A brain PET scan of an 11-year-old male patient with an autism spectrum disorder. Credit: © ISM/Phototake
A brain PET scan of an 11-year-old male patient with an autism spectrum disorder. Credit: © ISM/Phototake

Closer to a Cause

LifeGift puts on its thinking cap to recover a brain that will be used for autism research

Closer to a Cause

4 Minute Read

LifeGift, an organ and tissue recovery agency and one of the Texas Medical Center’s 56 members, recovered its first brain on Feb. 25 of this year to further research on autism, a developmental disorder in which children will display social and communication challenges and engage in repetitive behavior.

The brain will be part of the National Disease Research Interchange’s (NDRI) project to recover donor brains to help researchers at the University of Maryland’s Brain and Tissue Bank examine the behavioral causes associated with the disorder. Autism affects one out of 68 births in the United States, according to Autism Speaks, a science and advocacy organization. The national study is being funded through a $500,000 grant from the National Institute of Mental Health.

Recovering a brain for research, however, isn’t the easiest thing to do. The brain LifeGift was able to get is only the third one in the U.S. to be procured for this study. The other two were recovered by the Pittsburgh-based Center for Organ Recovery and Education.

It is rare for several reasons: The frequency of deaths in the autistic population has not been accurately established, though it is estimated to be two to eight times more frequent than the death of a comparably-aged individual, said Horst “Ron” Zielke, Ph.D., division head of pediatric research at the University of Maryland School of Medicine, and a researcher with the Brain and Tissue Bank. In addition, many autistic donors are teenagers or younger, and death occurs infrequently at that age.

Adding to the challenge is where the death or pronouncement of death takes place, he explained. “If death occurs in a hospital, the focus may be on the manner of death rather than that they were autistic, and it is less likely that efforts are made to consider brain donation for research,” Zielke said. “If death occurs without medical supervision, the body will almost always go to a medical examiner’s or coroner’s office. In this situation, a history of autism is usually noted.”

Further complicating this is timing, and the fact that the primary role of medical examiners and coroners is to establish cause of death rather than support medical research. For human brain tissue to be of value to research, it has to be obtained usually within 24 to 30 hours after death, Zielke said. The time that a medical examiner interacts with a body is usually between 8 a.m. and noon, so permission has to be obtained during this time frame for recovery of the brain before the autopsy is completed, he added.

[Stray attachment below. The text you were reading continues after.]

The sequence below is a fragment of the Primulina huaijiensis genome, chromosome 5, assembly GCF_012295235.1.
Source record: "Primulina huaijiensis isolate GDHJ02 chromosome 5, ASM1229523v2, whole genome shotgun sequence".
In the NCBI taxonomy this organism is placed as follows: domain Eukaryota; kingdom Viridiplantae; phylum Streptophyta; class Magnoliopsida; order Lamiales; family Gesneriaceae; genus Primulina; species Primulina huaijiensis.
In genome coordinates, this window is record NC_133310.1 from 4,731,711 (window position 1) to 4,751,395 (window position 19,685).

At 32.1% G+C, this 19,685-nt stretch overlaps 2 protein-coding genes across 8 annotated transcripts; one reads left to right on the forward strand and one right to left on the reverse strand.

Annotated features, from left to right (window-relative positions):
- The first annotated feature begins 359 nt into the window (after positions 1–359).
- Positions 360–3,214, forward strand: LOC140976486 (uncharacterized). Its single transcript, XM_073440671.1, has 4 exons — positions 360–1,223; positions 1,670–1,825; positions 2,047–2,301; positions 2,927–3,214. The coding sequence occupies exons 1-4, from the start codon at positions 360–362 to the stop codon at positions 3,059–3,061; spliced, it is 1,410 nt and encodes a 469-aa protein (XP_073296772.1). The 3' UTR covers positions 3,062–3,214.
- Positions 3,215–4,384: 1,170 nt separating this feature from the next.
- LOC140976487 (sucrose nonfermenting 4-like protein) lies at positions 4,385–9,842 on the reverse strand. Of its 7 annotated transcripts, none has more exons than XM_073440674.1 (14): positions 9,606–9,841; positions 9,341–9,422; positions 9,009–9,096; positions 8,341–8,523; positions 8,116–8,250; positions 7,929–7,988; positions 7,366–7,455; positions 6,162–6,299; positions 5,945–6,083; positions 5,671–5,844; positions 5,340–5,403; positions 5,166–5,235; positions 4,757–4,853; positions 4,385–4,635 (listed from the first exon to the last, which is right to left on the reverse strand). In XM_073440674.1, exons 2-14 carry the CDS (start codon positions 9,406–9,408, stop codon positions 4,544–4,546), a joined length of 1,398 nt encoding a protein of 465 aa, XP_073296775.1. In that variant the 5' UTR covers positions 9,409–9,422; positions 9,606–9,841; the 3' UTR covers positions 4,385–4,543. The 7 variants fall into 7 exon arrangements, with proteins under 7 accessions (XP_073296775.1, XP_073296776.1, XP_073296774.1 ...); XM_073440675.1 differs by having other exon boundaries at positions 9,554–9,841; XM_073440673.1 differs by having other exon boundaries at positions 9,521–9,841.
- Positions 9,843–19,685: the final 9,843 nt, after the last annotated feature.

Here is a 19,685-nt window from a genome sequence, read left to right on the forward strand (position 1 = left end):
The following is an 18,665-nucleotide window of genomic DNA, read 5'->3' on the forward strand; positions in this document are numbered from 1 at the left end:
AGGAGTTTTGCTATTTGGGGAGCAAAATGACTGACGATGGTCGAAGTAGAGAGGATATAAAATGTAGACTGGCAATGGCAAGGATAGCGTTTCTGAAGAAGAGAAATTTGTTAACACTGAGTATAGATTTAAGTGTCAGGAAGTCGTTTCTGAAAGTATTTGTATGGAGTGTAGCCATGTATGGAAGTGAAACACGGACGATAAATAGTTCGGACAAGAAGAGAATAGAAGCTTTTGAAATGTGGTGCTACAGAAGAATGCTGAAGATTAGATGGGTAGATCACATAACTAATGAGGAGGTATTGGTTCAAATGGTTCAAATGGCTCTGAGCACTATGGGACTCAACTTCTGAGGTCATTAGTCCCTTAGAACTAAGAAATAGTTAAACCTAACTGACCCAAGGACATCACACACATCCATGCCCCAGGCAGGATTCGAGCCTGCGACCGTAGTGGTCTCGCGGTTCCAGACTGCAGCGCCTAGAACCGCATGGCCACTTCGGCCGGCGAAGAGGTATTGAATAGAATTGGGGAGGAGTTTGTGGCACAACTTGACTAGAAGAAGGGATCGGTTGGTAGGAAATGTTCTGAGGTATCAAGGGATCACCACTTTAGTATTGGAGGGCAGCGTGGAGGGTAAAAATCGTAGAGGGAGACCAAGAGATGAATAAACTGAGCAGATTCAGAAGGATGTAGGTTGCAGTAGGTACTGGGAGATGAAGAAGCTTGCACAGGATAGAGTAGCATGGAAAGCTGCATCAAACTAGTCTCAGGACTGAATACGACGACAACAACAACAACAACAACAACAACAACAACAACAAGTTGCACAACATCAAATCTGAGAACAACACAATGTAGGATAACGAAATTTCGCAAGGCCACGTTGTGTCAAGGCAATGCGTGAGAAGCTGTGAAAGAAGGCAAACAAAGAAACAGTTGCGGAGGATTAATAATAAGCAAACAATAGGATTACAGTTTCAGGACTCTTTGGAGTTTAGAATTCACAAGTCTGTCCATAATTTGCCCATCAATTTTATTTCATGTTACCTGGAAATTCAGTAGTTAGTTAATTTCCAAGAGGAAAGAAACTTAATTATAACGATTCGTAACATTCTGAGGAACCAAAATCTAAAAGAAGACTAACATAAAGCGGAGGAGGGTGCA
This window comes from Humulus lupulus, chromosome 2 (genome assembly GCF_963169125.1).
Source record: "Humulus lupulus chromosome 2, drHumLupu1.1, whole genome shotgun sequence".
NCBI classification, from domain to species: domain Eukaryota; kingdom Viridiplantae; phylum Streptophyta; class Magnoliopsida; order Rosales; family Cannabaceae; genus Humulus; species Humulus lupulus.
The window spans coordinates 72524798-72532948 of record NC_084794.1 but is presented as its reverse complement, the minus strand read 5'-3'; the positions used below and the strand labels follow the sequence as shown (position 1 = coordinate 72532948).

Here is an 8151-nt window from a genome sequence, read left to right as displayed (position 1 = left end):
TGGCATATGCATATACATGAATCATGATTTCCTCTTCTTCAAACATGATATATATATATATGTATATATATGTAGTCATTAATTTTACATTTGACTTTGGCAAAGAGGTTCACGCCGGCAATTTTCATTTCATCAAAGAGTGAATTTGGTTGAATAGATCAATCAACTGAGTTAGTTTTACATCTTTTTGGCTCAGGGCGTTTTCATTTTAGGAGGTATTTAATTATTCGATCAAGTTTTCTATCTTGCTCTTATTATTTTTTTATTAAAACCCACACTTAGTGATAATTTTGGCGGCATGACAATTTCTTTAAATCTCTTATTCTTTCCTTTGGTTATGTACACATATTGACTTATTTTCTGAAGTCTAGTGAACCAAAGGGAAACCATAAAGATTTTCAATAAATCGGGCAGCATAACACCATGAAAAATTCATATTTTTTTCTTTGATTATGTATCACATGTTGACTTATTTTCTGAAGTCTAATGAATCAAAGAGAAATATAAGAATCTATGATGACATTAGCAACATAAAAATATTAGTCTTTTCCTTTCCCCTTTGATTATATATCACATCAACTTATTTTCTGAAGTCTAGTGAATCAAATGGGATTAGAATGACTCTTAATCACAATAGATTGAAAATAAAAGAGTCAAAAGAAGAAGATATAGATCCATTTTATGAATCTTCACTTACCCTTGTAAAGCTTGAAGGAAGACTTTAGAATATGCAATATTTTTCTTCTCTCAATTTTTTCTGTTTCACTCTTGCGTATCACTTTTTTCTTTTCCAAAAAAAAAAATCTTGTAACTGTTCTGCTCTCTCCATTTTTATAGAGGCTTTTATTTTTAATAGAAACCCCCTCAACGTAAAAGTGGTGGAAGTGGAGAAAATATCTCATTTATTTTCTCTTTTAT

Once the family is contacted, it is necessary to explain how tissue donation can further research into the causes of autism and how research could lead to better care in the future, Zielke said. This conversation occurs at a time when the family is in grief and shock, so it is not surprising that up to one-quarter of the families say no, he said.

In the case of the brain that LifeGift was able to recover, its coordinators were aware of the autism study and kept that in mind talking with family members, said Kevin Myer, president and CEO of LifeGift.

“In talking with one of our families about tissue donation, during the history-taking they mentioned a history of autism spectrum, and our coordinator knew this would be a good candidate for the brain study,” Myer said.

As part of the study, the Brain and Tissue Bank will be comparing 15 post-mortem donors diagnosed with autism to 15 donors without autism, all between the ages of two to 18 years old to explore the repetitive behaviors, developmental delays and communication deficits experienced by those diagnosed with autism, Asperger’s and other developmental disorders.

Gene and protein studies can only be performed on actual brain tissue, Zielke said. Multiple genes have been identified as being associated with autism, and the donated brain tissue has facilitated the observation that alteration in brain structure occurred before birth, supporting the conclusion that the potential for autism was present at birth, he added.

“It is hoped that future studies will provide an understanding of the critical alterations in the autistic brain and lead to the development of means to maximize the life potential of autistic individuals,” he added.

Meanwhile, LifeGift will continue to support the study by pursuing additional donations. The autism study is one of three NDRI projects LifeGift is involved in as part of its innovation and research component, along with a study on traumatic brain injury and traumatic concussive encephalopathy. The NDRI asked the organ procurement organization to be one of nine to support the research, Myer said.

He likens the process to looking for a needle in a haystack, but said the scientific value for tissue recovery is immense, even for the donor family.

“In the case of the brain recovery, the donor family felt they were contributing to work to understand the disease,” he said. “People may not know that autism affects the entire family, so they also want to help find a way to do more about finding a genetic marker or cure to help with this particular disease. This particular donation will hopefully result in 10 years of really valuable research.”

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